Saturday, March 24, 2012
How to buy fish with a better conscience - guide for sustainable fish shopping based on Hook, Line and Blinkers book (NZ)
How to know which fish in the supermarket are truly sustainable is a murky issue. If all we have to go on is labelling of the product in the store, that is simply not enough information.
Forest & Bird has put out indepth information, including a wallet guide about which fish they feel is more sustainable, which is great. However, unless you have knowledge about the fishing industry, it's hard to understand the framework in which they have made their choices. That's why I was glad to read a synopsis of this book: Hook, Line and Blinkers: Everything Kiwis never wanted to know about fishing by Gareth Morgan and Geoff Simmons (Phantom House Books 2011, $35), in Good magazine.
Much of it is new to me - the lists of regulatory bodies, the fishing industry and so on - but it was interesting to get another opinion to weigh alternatively to Forest & Bird's conservatism and the fishing industry's obviously self-serving promises. I tend to be on the conservation side - but I too am not a millionaire and need to feed my family.
Here is a useful tool to assist you in the (ethically) hazardous journey to the supermarket, another opinion of which fish or more (or less) overfished, using the "Monterey Bay Aquarium's Seafood Watch criterion" at http://www.blinkers.co.nz/wild-caught.aspx
And I have reproduced Good magazine's (Issue 23) original article about Hook, Line and Blinkers, below (but with my emphasis in red at times) to help you understand their thought processes. Reading the book itself would be great, but at least this is something - as we don't all have time to do all the research. Thanks, Good!
Something’s fishyYou’re looking for tasty, healthy and locally sourced food for yourself and your family – including fish. But is it possible to make an eco-friendly choice? Keen fishers and authors of the new book, Hook, Line and Blinkers GARETH MORGAN and GEOFF SIMMONS investigate the options
There are many challenges facing today’s ethical eater. There are carbon emissions to consider, the environmental sustainability of the food we eat and how the workers that grew and harvested the food were treated. That’s before we even think about whether it is healthy to eat, or get tangled up in random trivialities like food miles. Eating fish is no exception.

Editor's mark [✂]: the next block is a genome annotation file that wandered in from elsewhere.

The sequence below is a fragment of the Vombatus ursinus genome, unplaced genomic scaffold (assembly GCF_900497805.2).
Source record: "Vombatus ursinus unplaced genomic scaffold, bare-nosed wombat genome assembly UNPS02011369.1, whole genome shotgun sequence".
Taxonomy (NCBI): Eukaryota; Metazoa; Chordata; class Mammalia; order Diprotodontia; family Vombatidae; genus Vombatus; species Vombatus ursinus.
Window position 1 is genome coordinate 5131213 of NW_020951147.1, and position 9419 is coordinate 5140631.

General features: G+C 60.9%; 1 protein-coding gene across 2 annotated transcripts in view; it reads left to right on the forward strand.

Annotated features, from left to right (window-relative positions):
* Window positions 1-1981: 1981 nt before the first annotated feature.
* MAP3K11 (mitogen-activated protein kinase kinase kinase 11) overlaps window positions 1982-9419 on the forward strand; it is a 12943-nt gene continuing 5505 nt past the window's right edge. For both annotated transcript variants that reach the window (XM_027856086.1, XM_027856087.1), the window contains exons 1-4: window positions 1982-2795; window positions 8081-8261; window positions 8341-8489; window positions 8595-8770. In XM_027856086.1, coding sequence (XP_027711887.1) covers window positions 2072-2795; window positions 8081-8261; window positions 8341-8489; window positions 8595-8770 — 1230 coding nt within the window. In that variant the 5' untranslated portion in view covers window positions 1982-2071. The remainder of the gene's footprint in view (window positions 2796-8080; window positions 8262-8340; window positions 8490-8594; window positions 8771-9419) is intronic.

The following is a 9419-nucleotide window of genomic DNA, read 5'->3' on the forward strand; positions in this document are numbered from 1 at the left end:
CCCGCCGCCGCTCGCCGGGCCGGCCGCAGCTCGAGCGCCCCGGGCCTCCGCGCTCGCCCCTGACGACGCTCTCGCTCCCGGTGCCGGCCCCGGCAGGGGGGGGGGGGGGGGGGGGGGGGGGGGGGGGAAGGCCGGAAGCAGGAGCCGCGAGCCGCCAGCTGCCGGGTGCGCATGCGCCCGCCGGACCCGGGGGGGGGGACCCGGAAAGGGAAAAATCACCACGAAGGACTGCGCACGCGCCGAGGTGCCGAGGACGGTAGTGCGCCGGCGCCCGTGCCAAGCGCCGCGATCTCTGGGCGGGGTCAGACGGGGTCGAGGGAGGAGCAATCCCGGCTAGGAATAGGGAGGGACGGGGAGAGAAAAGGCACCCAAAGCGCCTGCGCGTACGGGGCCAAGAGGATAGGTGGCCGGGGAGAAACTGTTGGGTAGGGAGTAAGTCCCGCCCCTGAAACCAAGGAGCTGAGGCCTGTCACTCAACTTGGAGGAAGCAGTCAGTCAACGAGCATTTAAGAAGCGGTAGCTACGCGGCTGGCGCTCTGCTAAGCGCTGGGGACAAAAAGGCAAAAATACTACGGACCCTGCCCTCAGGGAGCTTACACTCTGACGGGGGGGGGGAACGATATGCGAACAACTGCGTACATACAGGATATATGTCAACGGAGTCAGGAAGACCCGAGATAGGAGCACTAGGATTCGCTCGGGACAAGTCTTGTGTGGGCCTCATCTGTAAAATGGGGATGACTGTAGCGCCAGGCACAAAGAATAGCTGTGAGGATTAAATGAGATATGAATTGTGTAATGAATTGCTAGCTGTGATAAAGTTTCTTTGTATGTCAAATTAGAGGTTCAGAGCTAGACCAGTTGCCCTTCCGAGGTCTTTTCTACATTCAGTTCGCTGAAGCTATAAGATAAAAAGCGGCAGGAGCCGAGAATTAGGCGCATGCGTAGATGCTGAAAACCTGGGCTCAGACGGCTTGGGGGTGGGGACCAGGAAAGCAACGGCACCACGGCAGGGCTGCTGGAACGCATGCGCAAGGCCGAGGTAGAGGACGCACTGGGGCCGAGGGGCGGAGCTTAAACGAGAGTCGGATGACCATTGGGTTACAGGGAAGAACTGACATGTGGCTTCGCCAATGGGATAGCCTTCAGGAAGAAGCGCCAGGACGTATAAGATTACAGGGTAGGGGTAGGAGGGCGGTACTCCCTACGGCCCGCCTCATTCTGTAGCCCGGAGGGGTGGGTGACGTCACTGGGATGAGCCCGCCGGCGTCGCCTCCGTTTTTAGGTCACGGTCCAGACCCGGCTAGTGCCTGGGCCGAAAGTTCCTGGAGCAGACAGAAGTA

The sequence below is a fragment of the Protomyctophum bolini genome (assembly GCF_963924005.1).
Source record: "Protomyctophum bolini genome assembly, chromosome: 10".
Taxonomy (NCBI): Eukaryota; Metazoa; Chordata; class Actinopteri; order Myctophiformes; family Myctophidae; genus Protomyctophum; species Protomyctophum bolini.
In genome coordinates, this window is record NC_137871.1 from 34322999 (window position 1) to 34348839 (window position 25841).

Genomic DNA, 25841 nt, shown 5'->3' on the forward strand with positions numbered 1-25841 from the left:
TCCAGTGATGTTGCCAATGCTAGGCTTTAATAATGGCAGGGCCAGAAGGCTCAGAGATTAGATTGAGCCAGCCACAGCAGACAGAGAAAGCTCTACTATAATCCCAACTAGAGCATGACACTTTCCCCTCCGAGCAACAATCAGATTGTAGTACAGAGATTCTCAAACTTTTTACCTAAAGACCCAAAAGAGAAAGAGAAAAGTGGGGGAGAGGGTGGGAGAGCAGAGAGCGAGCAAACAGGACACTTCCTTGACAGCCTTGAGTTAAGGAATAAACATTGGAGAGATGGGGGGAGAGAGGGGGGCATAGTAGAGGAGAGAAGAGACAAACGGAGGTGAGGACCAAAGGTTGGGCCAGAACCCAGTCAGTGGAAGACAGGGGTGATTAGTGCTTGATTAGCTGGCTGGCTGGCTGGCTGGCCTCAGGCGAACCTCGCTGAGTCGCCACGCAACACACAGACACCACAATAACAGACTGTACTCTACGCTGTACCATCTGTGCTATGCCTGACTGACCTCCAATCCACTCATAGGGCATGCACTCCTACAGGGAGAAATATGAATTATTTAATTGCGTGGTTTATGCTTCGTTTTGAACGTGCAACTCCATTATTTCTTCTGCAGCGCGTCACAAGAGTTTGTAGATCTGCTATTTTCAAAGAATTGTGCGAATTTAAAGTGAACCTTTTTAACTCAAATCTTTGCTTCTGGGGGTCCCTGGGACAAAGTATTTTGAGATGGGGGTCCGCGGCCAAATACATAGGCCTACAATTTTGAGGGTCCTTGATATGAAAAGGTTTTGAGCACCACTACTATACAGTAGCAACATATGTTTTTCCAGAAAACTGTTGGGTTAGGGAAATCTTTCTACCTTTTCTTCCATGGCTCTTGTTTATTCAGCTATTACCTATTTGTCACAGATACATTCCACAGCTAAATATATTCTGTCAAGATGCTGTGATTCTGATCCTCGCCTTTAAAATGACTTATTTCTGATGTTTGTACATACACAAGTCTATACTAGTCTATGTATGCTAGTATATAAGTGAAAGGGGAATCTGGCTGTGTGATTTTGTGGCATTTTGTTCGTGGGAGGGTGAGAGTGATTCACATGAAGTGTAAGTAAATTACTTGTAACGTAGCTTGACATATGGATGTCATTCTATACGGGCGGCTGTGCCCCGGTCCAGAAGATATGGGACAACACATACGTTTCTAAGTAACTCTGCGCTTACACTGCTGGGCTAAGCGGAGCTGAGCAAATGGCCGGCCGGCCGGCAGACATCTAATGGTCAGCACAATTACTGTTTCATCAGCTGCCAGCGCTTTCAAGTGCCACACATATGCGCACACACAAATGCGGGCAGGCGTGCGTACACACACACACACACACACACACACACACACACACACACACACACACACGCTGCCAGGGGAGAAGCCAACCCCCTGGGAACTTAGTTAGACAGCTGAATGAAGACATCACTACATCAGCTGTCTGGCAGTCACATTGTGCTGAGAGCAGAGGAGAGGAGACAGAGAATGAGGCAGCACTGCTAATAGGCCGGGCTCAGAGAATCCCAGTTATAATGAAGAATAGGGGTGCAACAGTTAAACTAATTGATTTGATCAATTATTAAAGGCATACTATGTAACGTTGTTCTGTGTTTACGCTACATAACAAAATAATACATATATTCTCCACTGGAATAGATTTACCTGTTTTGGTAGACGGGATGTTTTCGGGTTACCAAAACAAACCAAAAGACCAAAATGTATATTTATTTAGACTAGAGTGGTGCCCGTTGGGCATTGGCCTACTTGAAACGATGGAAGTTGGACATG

Gone are the days where the ocean can provide limitless food and hide all our waste. We believe the world has hit the point of depletion we’re calling ‘Peak Fish’ and that we have to think urgently about how we manage our impact on the oceans, before we damage them beyond repair. That needs to start with fishing.
In researching the book Hook, Line and Blinkers we looked at New Zealand’s supposedly world-class fisheries management regime. We were ‘struck’ by the huge gulf in advice about which fish to eat – between environmentalists on the one hand and the fishing industry on the other. It’s a source of huge confusion, with environmental groups telling us to steer clear of most fish on the supermarket shelves, and the fishing industry telling us that if it's in the supermarket, it must be sustainable.
Given the number of issues that a consumer has to consider in making a purchase, this confusion is decidedly unhelpful. But the question that we have to ask is, 'How much environmental damage are we prepared to accept in exchange for our supply of food?' All human activities cause some damage to the planet, but how much is too much? Where do we draw the line?
Clearly some environmental groups like Greenpeace and Forest & Bird are prepared to accept only a little bit of damage. By all means eat the fish that they recommend -they are the most environmentally friendly. But should you completely write off the fish on their red list? We have to think about the alternatives. What would we eat instead? If we were to replace this fish protein with farming for animal protein on land, it's very possible that we could end up causing even more environmental damage. I don't know about you, but our heads are starting to hurt.
Certification schemes like the Marine Stewardship Council (MSC) are designed to bring some balance to this debate. This scheme was created by the World Wildlife Fund and Unilever, and has subsequently put its stamp of approval on an impressive five million tonnes of seafood -around six percent of the global supply, with a total value of $1 billion. In an independent review the MSC criteria were considered the most robust of all certification schemes. However, the MSC system is still far from perfect: it relies on rating agencies that are paid for by the fishing industry -meaning there is some incentive to 'go easy' on the fishery during the rating process. We reckon the MSC needs to sort out this potential conflict of interest before it faces a crisis of confidence of Global Financial Crisis proportions.